Bangladesh's Economy

Here I provide my personal economic outlook for Bangladesh after a three-week visit.

Over the course of my three-week stay in Bangladesh, one fact stood out to me the most – it felt almost identical to the place it was on a similar visit of mine ten years ago. The visible stagnation, and in some places deterioration, was evident, a viewpoint less aligned with more positive sounding World Bank and IMF reports. Numbers and statistics hold these things to a different standard. So what does economic progress in Bangladesh look like?

This year’s IMF outlook on Bangladesh speaks of an economy that is likely to grow between 6.4 to 6.8% in the next year. Indicators such as tax revenue growth, which is at 19.6%, and growth in import of construction materials at 13.6% imply the economy is on course to maintain robust growth. Export markets are expected to improve, as well as private investments. For Bangladesh to accelerate its journey on the middle-income path, it will need higher growth rates of over 7%.

Progress is a measure that wholly depends on your timescale. If one were to track the progress of Bangladesh since 18th Century Mughal Bengal, when real wages and living standards were comparable to the highest living standards in Europe of Britain, our projections would be very different. The Bengal of the past could be described as a center of trade, which also had a large shipbuilding industry, one that was advanced compared to European shipbuilding of the time.

In modern times, it was independence from Pakistan, which enabled the socialist economy of Bangladesh. This was a move that rendered the end of East Bengal prosperity. It meant slow growth in terms of producing skilled workers amongst the otherwise large work force. The large-scale nationalisation of industry strangled Bangladeshi entrepreneurship in its infancy. It was private entrepreneurial initiatives in the 1980s that caused Bangladesh’s emergence as a major producer of seafood for export. Then the enforced use of the Bangla language as a replacement for English, hindered integration into the world economy.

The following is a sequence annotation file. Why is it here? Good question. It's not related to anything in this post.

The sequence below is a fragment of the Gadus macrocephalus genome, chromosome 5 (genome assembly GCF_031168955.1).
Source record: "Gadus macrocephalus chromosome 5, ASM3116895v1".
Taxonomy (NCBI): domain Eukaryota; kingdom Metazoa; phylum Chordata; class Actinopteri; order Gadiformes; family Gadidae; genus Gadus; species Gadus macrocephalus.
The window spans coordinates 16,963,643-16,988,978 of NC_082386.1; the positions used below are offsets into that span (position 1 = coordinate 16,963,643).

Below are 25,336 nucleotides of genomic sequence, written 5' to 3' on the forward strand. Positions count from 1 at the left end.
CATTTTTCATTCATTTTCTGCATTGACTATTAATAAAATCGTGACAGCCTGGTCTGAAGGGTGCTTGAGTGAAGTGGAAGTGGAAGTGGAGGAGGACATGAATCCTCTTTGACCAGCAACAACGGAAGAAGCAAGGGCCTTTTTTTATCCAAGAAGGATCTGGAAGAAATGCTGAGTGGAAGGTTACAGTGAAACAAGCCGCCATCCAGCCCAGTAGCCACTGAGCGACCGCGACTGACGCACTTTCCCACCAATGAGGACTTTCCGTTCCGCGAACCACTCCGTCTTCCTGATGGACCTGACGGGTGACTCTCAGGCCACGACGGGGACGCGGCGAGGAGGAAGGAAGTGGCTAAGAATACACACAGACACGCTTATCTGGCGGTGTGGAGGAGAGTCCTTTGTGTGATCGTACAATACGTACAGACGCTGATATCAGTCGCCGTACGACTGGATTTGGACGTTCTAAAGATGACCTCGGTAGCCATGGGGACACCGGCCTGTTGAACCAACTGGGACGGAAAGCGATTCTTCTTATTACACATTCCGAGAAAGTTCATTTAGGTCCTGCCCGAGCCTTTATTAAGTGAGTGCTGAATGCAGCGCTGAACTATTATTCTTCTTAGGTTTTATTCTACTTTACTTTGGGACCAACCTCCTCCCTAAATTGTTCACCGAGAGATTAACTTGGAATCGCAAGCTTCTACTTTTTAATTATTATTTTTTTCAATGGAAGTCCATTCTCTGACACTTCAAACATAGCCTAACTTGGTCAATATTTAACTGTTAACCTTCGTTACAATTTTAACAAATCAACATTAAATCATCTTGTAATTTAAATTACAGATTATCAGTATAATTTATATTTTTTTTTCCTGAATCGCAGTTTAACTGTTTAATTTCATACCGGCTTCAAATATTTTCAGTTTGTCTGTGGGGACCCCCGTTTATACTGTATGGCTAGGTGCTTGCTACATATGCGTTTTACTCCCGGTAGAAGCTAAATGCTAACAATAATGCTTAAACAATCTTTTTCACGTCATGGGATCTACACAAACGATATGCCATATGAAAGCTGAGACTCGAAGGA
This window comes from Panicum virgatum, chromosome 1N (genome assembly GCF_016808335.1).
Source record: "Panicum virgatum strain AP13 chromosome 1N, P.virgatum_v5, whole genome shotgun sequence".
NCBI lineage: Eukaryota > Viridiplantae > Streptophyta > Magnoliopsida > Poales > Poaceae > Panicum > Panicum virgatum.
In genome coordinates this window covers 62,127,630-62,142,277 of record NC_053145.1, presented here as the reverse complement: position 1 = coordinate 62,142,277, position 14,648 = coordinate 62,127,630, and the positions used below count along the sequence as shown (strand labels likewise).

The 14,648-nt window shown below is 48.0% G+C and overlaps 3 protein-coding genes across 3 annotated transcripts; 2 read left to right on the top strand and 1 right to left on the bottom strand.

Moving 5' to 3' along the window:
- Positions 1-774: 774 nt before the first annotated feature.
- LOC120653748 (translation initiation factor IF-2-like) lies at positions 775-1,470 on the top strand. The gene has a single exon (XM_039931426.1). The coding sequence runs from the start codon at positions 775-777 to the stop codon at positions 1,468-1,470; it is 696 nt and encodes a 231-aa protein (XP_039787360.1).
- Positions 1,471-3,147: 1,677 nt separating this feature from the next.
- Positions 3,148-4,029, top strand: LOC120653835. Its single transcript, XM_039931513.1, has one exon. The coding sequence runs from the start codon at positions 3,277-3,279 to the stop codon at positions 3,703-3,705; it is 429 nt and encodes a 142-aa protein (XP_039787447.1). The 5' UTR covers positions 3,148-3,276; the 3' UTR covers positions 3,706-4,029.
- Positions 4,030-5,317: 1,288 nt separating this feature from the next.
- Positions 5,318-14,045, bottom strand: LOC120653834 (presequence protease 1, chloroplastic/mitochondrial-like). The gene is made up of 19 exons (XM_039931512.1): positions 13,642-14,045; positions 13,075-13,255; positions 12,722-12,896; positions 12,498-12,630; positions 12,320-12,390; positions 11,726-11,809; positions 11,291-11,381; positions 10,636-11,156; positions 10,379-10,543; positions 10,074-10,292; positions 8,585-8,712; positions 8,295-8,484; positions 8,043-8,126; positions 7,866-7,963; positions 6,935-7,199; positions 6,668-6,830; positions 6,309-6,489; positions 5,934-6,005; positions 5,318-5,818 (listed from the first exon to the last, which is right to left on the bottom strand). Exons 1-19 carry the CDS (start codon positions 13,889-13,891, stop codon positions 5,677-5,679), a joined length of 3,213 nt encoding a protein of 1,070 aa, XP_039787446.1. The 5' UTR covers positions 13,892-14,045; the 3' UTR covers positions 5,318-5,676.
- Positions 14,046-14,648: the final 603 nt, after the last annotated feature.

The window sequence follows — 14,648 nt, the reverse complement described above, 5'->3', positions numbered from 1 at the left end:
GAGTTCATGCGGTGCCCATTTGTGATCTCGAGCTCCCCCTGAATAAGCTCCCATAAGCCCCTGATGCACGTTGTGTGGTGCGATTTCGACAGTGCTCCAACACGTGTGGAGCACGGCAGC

Today Bangladesh feels like a relic of its past, with traditional agriculture techniques still in place, an optimistic shipbuilding industry that could have the potential to compete with the primary shipbuilders of today (being China, Japan, and South Korea), and poor maintenance of modern transportation and communications. This is alongside present day problems of increased flooding and falling remittances. With development comparable to India, and a BB long-term credit rating, above those of Pakistan and Sri Lanka, efforts towards development and moving into the future seem scattered and shy.

While trade and the resulting living standards of the old Bengal is not the same now, Bangladesh remains a country with major industry - including textiles, pharmaceuticals, steels, electronics, energy, construction materials, chemicals, and more, with garment-manufacturing scales second only to China. An interesting side note is that the vast majority of billboards are cement advertisements, if from that we can grasp any reflection on consumer culture. Major setbacks to economic development include an insufficient power supply, political instability and corruption.